Eleventh-grade students from Mount Desert Island High School in the Eastern Maine Skippers Program are conducting research into the changes in lobstering in Bar Harbor as seen by lobstermen who have more than 20 years of experience. IMAGE COURTESY OF NATALIE SPRINGUEL

Skippers student project aims to track changes in lobster fishery



BAR HARBOR — Eleventh-grade students from Mount Desert Island High School involved in the Eastern Maine Skippers Program are putting the finishing touches on a project compiling an oral history of Bar Harbor lobstermen and the effects of cruise ships on the fishery here.

The students interviewed a half dozen lobstermen who have been fishing for more than two decades. The students asked them to draw their fishing areas onto maps. They discussed lost gear and the increasing costs of being a fisherman.

“We all decided to give fishermen a voice in Bar Harbor,” Student Mikayla Gray, 18, said. “We were trying to get a feel for how much they lost from cruise ships and how much the industry has changed in 20 years.”

Val Peacock, who works for Rural Aspirations, a Maine-based education nonprofit that oversees the Skippers Program, has worked regularly with the students. She has an interest and knowledge of fishing in Bar Harbor, having fished herself and also having served as the assistant harbormaster of Bar Harbor for a short time.

The students wanted to work on an issue in town that affected local fishermen. Discussion of cruise ships, a contentious issue here, is often dominated by local business owners and by residents concerned about congestion. But cruise visitation also has changed the fishing industry here, they said.

Peacock said the fishermen she talked to did not feel they were being represented well enough in decision-making processes.

“[The fishermen] really felt disenfranchised,” Peacock said. “I kind of mentioned that, and [the students] latched on to that.”

“It’s more than just a job,” she added. “The fishermen know that it’s very important to talk about it.”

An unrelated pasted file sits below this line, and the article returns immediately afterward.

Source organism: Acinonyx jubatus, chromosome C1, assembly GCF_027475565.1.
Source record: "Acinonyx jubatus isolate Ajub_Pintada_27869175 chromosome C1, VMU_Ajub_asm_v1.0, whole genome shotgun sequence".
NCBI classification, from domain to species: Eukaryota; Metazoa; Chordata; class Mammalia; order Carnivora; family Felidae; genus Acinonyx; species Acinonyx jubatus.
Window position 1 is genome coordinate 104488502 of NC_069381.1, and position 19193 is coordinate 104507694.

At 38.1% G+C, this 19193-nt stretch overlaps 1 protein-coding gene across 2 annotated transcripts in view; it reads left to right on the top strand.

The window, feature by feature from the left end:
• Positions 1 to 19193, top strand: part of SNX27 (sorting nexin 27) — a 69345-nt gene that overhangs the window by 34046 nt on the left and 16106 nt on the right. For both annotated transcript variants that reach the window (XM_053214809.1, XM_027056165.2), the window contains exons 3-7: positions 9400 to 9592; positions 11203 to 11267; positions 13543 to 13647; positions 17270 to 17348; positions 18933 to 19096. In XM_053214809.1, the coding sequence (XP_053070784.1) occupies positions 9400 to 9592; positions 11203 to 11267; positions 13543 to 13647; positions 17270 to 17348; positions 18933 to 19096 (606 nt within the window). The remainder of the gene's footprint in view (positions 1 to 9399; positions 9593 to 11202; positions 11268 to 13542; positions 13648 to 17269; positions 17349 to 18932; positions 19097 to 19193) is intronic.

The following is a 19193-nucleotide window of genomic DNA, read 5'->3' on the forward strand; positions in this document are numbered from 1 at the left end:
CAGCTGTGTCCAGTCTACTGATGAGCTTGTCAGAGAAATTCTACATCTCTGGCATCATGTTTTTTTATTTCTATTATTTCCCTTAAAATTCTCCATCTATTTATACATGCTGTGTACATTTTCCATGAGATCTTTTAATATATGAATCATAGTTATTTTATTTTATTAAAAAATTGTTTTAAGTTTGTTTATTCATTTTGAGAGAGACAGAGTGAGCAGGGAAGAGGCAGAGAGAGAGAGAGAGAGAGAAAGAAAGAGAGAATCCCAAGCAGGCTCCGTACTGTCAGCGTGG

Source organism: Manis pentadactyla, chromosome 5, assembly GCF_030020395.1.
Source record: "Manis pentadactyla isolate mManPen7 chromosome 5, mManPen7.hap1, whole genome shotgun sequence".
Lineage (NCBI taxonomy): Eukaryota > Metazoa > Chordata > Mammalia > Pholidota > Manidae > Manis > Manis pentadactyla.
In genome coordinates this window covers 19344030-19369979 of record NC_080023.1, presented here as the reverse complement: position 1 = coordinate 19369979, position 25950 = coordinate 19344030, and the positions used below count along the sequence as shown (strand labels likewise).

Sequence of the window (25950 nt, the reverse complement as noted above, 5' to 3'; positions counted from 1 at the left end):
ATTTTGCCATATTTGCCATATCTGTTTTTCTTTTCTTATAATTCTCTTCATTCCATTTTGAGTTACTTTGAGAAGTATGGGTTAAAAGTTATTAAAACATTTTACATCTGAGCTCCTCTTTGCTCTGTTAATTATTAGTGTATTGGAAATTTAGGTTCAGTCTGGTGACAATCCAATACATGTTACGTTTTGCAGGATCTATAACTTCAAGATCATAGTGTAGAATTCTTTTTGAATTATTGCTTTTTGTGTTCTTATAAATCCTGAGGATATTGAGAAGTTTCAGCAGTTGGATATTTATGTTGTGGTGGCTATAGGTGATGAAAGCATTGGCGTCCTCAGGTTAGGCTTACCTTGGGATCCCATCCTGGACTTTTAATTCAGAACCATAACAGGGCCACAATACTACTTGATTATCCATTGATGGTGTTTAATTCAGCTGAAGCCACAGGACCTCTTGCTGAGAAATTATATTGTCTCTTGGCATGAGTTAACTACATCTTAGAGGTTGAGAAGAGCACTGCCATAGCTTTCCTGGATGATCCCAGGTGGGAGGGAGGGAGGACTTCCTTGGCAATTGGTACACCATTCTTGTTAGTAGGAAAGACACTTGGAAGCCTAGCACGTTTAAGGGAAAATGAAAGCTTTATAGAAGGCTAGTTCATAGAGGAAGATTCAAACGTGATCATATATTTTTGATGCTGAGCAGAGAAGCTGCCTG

Peacock said the fishermen have a lot of common themes in their answers to the questions, but some differences of opinion arise when they ask if practices could change in Bar Harbor.

“It’s been very interesting to me,” she said. “Some fishermen think working out of Bar Harbor is just fine the way it is, and some think it’s crazy.”

Peacock said the students also are considering delivering the information compiled from the project to the Town Council. Their interviews will be catalogued by the Bar Harbor Historical Society.

A difficulty fishermen face here, the students found, was the abundance of traps in lobster management Zone B. Fishermen told the students the fishing in Zone B has been good, so they want to put as much gear as possible in B.

Fishermen who operate in Zones A and C only have to put 51 percent of their traps in those zones, allowing just under half of their gear to be used in Zone B.

“It gets way too overcrowded in Zone B,” said student Trevor Klopfstein, 17.

Things change quickly in fisheries, Peacock said, and it’s important to note the changes. Many fishermen are fishing farther offshore than they used to. Other challenges include unpredictable prices for lobster and increasing costs of bait and other gear.

The Skippers Program aims to prepare students to contribute to Maine’s fishing communities. This year, the school has two groups participating, one for freshmen and sophomores, and another for juniors.

Students here regularly work with Peacock, lead Island Pathways teacher Jen Crandall and Natalie Springuel, Maine Sea Grant marine extension associate at College of the Atlantic. The group meets every school day.

At MDI, it’s part of the Island Pathways program, an alternative learning program focused on a more hands-on approach to learning. Students often go on field trips to learn skills that can benefit the community, Klopfstein said.

“It’s for kids who learn a little bit differently,” he said. “We like to learn visually and hands-on rather than reading books and studying all day.”

The freshman and sophomore group is working on a project having to do with alternative bait. A local fisherman has pledged to test the suggested baits on his boat.

The final presentations will be delivered at The Grand in Ellsworth on Thursday, May 24, at 5 p.m. In addition to the two MDI groups, Skippers groups from Ellsworth, George Stevens Academy, Deer Isle-Stonington, Vinalhaven, North Haven, Jonesport and Narraguagus will present their work.

Samuel Shepherd

Samuel Shepherd

Samuel Shepherd is a University of Maine graduate and the Bar Harbor reporter for the Mount Desert Islander.
Samuel Shepherd

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